• RUDE AWAKENING

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    News that poverty incidence in the Philippines has not changed substantially as of the second semester of last year was a rude awakening for the Aquino administration, which has been using a slew of good news on gross domestic product (GDP) growth, new records set by the Philippine Stock Exchange index (PSEi), and improvement in the country’s credit ratings to boost its image.

    The latest data poverty incidence data was released a day after the PSEi surged past the 7,000-point mark and set its 27th record for this year, which clearly demonstrates how much the great divide is between the country’s haves and have-nots.

    Reacting to the latest data on poverty incidence, Malacanang said that it is still confident that it will be able to slash poverty incidence in the next three years, and that the problem cannot be solved overnight.

    For his part, Socio-Economic Planning Secretary Arsenio Balisacan said that underemployment in rural areas, security problems in provinces facing insurgencies and warlords, and the falling prices of a number of commodities such as sugar were mainly to blame.

    According to the National Statistical Coordination Board (NSCB), poverty incidence stood at 27.9 percent in the first semester of 2012, with more than one in four Filipinos deemed poor. Poverty incidence is the proportion of people below the poverty line to the country’s total population.

    This means that the 2012 figure did not differ with the 2006 and 2009 first semester figures, pegged at 28.8 percent and 28.6 percent, respectively. The NSCB added that the subsistence incidence, or the proportion of Filipino families in extreme poverty, was estimated at 10 percent during the first semester of 2012.

    The NSCB also said that a family of five needs P5,458 to meet basic food needs every month, and P7,821 to stay above the poverty threshold.

    The census agency said that food and poverty thresholds increased by 11.1 percent from the first semester of 2009 to the first half of 2012, compared to the 26-percent increase between the first semesters of 2006 and 2009. Food threshold is the minimum income required by an individual to meet his or her basic food needs, and satisfy the nutritional requirements set by the Food and Nutrition Research Institute, while remaining economically and socially productive.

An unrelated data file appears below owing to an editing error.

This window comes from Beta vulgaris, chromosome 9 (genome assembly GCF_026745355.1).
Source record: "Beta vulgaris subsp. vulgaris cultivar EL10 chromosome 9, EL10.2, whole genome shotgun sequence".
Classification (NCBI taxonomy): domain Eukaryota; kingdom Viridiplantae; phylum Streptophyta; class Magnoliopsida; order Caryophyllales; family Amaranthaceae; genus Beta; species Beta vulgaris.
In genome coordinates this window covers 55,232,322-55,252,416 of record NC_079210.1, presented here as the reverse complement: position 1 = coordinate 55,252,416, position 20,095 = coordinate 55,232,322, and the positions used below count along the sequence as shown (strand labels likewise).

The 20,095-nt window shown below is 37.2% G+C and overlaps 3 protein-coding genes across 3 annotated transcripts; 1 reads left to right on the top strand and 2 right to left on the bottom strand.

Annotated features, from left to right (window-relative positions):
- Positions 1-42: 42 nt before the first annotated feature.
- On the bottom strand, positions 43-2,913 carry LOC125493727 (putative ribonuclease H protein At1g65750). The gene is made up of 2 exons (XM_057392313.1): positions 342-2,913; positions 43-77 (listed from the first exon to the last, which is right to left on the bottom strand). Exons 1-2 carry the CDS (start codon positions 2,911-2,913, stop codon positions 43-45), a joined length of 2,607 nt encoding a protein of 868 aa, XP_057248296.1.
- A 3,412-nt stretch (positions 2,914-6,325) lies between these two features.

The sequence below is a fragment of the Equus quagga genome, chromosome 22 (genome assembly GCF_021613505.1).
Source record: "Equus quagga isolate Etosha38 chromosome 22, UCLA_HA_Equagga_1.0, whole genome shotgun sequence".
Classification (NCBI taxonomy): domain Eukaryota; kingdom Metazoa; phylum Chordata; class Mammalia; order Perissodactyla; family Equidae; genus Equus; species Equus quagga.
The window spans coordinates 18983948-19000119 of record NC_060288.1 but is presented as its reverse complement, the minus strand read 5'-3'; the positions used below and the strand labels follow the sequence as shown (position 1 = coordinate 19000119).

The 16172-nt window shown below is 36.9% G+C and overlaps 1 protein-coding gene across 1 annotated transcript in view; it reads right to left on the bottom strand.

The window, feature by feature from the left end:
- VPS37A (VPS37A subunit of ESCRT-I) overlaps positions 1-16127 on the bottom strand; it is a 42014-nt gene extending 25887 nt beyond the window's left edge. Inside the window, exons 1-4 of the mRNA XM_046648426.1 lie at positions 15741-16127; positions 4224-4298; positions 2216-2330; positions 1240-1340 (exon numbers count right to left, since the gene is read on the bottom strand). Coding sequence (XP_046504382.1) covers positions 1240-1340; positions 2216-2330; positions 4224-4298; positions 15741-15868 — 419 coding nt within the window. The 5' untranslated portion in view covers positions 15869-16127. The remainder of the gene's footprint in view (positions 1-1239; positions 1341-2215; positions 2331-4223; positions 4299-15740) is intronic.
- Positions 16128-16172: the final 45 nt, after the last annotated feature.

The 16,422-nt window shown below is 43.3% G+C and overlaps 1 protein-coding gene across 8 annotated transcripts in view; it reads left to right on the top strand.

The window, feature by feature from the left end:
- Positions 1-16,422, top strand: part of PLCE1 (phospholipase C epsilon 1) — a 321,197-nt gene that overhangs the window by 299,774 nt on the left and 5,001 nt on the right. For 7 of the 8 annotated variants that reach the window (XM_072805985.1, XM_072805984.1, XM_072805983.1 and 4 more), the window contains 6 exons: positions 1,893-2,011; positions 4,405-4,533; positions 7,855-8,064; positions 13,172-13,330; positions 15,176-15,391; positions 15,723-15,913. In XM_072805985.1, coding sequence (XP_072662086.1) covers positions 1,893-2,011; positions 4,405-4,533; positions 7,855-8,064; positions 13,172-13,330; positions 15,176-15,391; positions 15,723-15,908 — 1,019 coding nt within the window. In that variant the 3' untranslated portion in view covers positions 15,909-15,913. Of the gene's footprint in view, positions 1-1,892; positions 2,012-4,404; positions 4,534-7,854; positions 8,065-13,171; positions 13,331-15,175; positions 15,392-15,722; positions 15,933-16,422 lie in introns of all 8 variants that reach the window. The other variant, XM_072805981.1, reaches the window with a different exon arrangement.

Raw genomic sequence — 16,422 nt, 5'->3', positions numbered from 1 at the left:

Although the Aquino administration can be lauded for undertaking programs like the Conditional Cash Transfer (CCT) Program and increasing spending to modernize the country’s farming sector, the latest poverty incidence data again shows that high GDP growth is nothing if no new quality jobs are created, and if economic growth only benefits the very few who control the country’s riches.

    In fact, the latest report showing that the poverty incidence has not changed dramatically should not surprise the Aquino administration at all, since the latest unemployment and underemployment figures also both show no significant improvement.

    Based on latest government figures, the Philippines currently has seven million unemployed and nearly eight million underemployed people.

    Job growth needed
    If the Aquino administration wants to reduce poverty, it should realize that the best solution is to induce jobs growth and this requires attracting more foreign direct investment into the country, building more infrastructure to attract more investments, putting up more programs to create more or help current small to medium enterprises (SMEs), and placing more bias for rural development (so the farming sector, where millions can be employed, can grow faster).

    The administration does not need a rocket scientist for it to realize that those aforementioned solutions are keys to reducing poverty in the country.

    Interventions like the CCT do count in reducing poverty, but its long-term impact has yet to be felt in the case of the Philippines. Perhaps it is better to channel part of the funds for the CCT to other projects like increasing lending to SMEs.

    Also worth noting is how poor peace and order, and the presence of political dynasties also contribute to poverty incidence because the Autonomous Region in Muslim Mindanao recorded the highest poverty incidence at 52.9 percent.

    In this aspect, the Aquino administration gets a very poor grade because it has yet to dismantle a private army, and set an example that it is not tolerating political dynasties.

    With the release of the first quarter GDP growth figures nearing again, many sectors are anticipating sterling figures that would affirm that the country’s economy would expand between six percent and seven percent this year, based on government projections.

    But if no new jobs are created in the three quarters and the next two years even with impressive GDP growth figures, the Aquino administration has no one else to blame but itself if 2015 poverty incidence figures show no dramatic improvement.

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